How do you calculate the vapor pressure of ethanol?

1 Answer
Jul 1, 2014

Answer:

You use the Clausius-Clapeyron equation.

Explanation:

Experiments show that the vapour pressure #P#, enthalpy of vaporization, #ΔH_"vap"#, and temperature #T# are related by the equation

#lnP = "constant" – (ΔH_"vap")/"RT"#

where #R# is the ideal gas constant. This equation is the Clausius- Clapeyron equation.

If #P_1# and #P_2# are the vapour pressures at two temperatures #T_1# and #T_2#, the equation takes the form:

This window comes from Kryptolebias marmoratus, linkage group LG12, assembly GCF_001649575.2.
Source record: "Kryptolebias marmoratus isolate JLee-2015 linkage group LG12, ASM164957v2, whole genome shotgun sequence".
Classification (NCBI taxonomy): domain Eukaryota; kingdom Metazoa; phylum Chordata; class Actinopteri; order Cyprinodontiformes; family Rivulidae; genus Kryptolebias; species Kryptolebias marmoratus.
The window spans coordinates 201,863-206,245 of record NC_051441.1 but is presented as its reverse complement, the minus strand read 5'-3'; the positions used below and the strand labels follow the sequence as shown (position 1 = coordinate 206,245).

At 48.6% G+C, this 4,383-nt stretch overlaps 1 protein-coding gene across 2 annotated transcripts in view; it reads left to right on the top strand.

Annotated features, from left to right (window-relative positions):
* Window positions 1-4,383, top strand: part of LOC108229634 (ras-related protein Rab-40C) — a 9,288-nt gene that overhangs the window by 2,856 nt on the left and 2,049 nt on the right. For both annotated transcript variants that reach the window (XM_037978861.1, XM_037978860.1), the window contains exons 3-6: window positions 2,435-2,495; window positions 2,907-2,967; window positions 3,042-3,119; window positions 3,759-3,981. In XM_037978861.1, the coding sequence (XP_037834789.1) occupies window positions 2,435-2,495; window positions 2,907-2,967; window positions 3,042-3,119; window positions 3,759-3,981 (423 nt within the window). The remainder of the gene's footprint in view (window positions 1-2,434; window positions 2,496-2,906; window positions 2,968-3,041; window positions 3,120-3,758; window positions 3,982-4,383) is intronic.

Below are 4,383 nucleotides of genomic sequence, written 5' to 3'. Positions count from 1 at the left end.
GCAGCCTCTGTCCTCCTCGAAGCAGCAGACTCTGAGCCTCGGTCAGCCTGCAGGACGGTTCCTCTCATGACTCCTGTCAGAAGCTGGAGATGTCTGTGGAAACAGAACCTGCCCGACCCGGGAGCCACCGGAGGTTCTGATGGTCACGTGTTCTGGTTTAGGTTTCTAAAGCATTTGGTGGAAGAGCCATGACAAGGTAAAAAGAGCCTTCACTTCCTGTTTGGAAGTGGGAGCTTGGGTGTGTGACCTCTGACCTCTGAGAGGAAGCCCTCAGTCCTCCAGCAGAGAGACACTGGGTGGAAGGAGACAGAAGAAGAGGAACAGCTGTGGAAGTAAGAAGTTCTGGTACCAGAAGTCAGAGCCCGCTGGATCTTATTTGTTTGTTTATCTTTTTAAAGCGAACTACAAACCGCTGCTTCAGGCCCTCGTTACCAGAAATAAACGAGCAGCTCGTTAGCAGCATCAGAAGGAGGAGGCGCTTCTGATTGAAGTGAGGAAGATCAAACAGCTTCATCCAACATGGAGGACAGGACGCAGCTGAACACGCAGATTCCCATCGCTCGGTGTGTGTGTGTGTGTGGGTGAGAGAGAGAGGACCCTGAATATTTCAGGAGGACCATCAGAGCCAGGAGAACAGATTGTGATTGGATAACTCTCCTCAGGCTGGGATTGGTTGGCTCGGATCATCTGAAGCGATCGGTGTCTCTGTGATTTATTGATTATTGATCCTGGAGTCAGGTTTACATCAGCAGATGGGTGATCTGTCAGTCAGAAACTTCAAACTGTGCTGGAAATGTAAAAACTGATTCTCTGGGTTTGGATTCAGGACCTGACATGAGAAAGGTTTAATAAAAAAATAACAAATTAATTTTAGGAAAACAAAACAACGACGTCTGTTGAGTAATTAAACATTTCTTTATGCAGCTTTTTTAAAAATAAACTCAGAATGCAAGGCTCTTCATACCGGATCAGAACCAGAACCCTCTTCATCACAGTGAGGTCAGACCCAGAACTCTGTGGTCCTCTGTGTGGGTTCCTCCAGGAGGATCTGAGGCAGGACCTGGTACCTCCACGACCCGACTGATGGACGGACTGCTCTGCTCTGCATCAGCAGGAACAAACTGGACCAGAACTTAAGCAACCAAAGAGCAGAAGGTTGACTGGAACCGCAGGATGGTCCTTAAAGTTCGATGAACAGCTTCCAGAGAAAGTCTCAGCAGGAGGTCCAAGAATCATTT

#ln(P_2/(P_1)) = (ΔH_"vap")/R(1/T_1 – 1/T_2)#

The Clausius-Clapeyron equation allows us to estimate the vapour pressure at another temperature, if we know the enthalpy of vaporization and the vapor pressure at some temperature.

Example

Ethanol has a heat of vaporization of 38.56 kJ/mol and a normal boiling point of 78.4 °C. What is the vapor pressure of ethanol at 50.0 °C?

Solution

#T_1 = "(50.0+ 273.15) K = 323.15 K"#; #P_1 = "?"#
#T_2 = "(78.4 + 273.15) K = 351.55 K"#; #P_2 = "760 Torr"#

#ln(P_2/P_1) = (ΔH_"vap")/R (1/T_1 – 1/T_2)#

#ln(("760 Torr")/P_1) = ((38 560 color(red)(cancel(color(black)("J·mol"^(-1)))))/(8.314 color(red)(cancel(color(black)("J·K"^(-1)"mol"^-1))))) (1/(323.15color(red)(cancel(color(black)("K")))) – 1/(351.55 color(red)(cancel(color(black)("K")))))#

#ln(("760 Torr")/P_1) = 4638 × 2.500 × 10^(-4) = 1.159#

#("760 Torr")/P_1 = e^1.159 = 3.188#

#P_1# = #("760 Torr")/3.188 = "238.3 Torr"#